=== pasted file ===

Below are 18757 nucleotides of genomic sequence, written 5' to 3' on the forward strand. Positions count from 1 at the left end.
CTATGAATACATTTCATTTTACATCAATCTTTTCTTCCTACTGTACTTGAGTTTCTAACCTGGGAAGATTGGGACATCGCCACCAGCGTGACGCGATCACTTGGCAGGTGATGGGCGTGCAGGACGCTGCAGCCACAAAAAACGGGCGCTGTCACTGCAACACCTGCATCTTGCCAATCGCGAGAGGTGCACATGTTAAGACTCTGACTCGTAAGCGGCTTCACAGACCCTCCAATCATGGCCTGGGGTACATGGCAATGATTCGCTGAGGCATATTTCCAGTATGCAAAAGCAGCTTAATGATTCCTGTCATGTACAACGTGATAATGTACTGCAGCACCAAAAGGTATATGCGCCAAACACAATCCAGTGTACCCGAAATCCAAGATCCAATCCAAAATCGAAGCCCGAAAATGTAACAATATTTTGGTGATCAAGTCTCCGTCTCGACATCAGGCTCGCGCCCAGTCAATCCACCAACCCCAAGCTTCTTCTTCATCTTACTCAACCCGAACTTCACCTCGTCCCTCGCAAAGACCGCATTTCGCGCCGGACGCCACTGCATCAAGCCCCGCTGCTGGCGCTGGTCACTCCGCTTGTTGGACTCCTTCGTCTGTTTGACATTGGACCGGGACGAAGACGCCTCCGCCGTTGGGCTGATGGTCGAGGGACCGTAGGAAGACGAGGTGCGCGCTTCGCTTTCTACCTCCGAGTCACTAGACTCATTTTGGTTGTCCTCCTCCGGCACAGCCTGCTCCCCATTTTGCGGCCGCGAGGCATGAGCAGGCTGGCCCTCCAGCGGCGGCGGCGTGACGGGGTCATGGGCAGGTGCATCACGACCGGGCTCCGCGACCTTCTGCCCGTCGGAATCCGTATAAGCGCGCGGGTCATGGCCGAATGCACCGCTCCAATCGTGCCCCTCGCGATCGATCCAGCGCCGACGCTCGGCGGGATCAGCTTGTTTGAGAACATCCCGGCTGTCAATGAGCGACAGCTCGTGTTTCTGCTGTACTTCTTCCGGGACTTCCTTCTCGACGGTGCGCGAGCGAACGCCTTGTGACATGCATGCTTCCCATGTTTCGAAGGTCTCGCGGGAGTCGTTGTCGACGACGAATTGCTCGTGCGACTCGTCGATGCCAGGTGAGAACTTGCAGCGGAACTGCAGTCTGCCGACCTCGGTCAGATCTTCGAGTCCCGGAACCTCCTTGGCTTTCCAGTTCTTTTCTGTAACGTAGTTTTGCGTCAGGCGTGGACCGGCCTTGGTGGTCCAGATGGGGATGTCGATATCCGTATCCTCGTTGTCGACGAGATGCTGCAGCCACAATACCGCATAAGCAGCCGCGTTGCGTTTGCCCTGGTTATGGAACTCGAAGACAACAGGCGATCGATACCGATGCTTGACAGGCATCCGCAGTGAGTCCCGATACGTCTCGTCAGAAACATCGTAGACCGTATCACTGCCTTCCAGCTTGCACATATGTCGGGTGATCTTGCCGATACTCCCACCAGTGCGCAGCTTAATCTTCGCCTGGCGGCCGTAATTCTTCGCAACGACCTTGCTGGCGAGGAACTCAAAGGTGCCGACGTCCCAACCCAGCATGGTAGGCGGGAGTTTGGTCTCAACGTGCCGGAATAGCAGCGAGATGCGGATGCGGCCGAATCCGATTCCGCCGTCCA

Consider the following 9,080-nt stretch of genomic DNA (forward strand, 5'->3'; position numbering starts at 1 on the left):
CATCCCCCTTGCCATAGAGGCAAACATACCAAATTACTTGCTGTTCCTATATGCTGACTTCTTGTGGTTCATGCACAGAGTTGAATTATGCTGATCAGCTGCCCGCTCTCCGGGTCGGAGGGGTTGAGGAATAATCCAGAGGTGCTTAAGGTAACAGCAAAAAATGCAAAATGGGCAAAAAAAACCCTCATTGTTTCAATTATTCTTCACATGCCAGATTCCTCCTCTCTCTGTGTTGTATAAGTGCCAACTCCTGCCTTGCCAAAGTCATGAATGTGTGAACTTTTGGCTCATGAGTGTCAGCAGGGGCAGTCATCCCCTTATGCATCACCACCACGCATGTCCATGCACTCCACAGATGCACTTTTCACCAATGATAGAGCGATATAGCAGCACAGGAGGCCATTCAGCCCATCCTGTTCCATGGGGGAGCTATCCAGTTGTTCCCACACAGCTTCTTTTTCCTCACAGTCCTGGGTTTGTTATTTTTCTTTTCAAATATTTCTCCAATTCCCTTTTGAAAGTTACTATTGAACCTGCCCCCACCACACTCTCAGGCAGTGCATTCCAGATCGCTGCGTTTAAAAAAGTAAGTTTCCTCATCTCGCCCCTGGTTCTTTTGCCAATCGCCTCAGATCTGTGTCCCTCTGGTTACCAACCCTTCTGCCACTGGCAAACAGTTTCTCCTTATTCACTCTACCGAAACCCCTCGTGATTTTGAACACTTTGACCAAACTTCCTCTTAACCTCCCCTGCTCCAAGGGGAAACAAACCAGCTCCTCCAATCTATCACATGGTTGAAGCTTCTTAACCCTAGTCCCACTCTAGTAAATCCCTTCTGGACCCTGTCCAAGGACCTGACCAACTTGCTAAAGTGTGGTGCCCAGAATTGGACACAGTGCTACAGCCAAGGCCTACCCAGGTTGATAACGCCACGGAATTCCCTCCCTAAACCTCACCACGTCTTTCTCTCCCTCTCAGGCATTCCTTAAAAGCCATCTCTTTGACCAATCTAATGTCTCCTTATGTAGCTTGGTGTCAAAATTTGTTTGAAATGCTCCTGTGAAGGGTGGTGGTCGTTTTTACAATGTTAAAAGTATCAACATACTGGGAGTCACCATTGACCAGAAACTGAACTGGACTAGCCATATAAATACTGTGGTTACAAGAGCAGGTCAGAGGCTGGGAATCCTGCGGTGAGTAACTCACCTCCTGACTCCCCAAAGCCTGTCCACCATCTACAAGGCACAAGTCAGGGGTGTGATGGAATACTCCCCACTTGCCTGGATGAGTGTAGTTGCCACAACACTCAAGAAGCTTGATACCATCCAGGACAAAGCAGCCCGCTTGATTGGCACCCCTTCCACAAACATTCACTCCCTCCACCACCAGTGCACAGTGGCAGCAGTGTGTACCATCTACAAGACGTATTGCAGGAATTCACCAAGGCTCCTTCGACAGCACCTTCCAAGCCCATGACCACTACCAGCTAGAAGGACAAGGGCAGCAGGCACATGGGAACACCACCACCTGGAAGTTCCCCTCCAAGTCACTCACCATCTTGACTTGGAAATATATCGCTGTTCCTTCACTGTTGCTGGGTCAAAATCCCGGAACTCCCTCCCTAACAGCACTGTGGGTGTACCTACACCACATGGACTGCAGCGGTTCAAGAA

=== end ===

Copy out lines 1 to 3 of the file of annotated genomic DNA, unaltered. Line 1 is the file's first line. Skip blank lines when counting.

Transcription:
Below are 18757 nucleotides of genomic sequence, written 5' to 3' on the forward strand. Positions count from 1 at the left end.
CTATGAATACATTTCATTTTACATCAATCTTTTCTTCCTACTGTACTTGAGTTTCTAACCTGGGAAGATTGGGACATCGCCACCAGCGTGACGCGATCACTTGGCAGGTGATGGGCGTGCAGGACGCTGCAGCCACAAAAAACGGGCGCTGTCACTGCAACACCTGCATCTTGCCAATCGCGAGAGGTGCACATGTTAAGACTCTGACTCGTAAGCGGCTTCACAGACCCTCCAATCATGGCCTGGGGTACATGGCAATGATTCGCTGAGGCATATTTCCAGTATGCAAAAGCAGCTTAATGATTCCTGTCATGTACAACGTGATAATGTACTGCAGCACCAAAAGGTATATGCGCCAAACACAATCCAGTGTACCCGAAATCCAAGATCCAATCCAAAATCGAAGCCCGAAAATGTAACAATATTTTGGTGATCAAGTCTCCGTCTCGACATCAGGCTCGCGCCCAGTCAATCCACCAACCCCAAGCTTCTTCTTCATCTTACTCAACCCGAACTTCACCTCGTCCCTCGCAAAGACCGCATTTCGCGCCGGACGCCACTGCATCAAGCCCCGCTGCTGGCGCTGGTCACTCCGCTTGTTGGACTCCTTCGTCTGTTTGACATTGGACCGGGACGAAGACGCCTCCGCCGTTGGGCTGATGGTCGAGGGACCGTAGGAAGACGAGGTGCGCGCTTCGCTTTCTACCTCCGAGTCACTAGACTCATTTTGGTTGTCCTCCTCCGGCACAGCCTGCTCCCCATTTTGCGGCCGCGAGGCATGAGCAGGCTGGCCCTCCAGCGGCGGCGGCGTGACGGGGTCATGGGCAGGTGCATCACGACCGGGCTCCGCGACCTTCTGCCCGTCGGAATCCGTATAAGCGCGCGGGTCATGGCCGAATGCACCGCTCCAATCGTGCCCCTCGCGATCGATCCAGCGCCGACGCTCGGCGGGATCAGCTTGTTTGAGAACATCCCGGCTGTCAATGAGCGACAGCTCGTGTTTCTGCTGTACTTCTTCCGGGACTTCCTTCTCGACGGTGCGCGAGCGAACGCCTTGTGACATGCATGCTTCCCATGTTTCGAAGGTCTCGCGGGAGTCGTTGTCGACGACGAATTGCTCGTGCGACTCGTCGATGCCAGGTGAGAACTTGCAGCGGAACTGCAGTCTGCCGACCTCGGTCAGATCTTCGAGTCCCGGAACCTCCTTGGCTTTCCAGTTCTTTTCTGTAACGTAGTTTTGCGTCAGGCGTGGACCGGCCTTGGTGGTCCAGATGGGGATGTCGATATCCGTATCCTCGTTGTCGACGAGATGCTGCAGCCACAATACCGCATAAGCAGCCGCGTTGCGTTTGCCCTGGTTATGGAACTCGAAGACAACAGGCGATCGATACCGATGCTTGACAGGCATCCGCAGTGAGTCCCGATACGTCTCGTCAGAAACATCGTAGACCGTATCACTGCCTTCCAGCTTGCACATATGTCGGGTGATCTTGCCGATACTCCCACCAGTGCGCAGCTTAATCTTCGCCTGGCGGCCGTAATTCTTCGCAACGACCTTGCTGGCGAGGAACTCAAAGGTGCCGACGTCCCAACCCAGCATGGTAGGCGGGAGTTTGGTCTCAACGTGCCGGAATAGCAGCGAGATGCGGATGCGGCCGAATCCGATTCCGCCGTCCA

Consider the following 9,080-nt stretch of genomic DNA (forward strand, 5'->3'; position numbering starts at 1 on the left):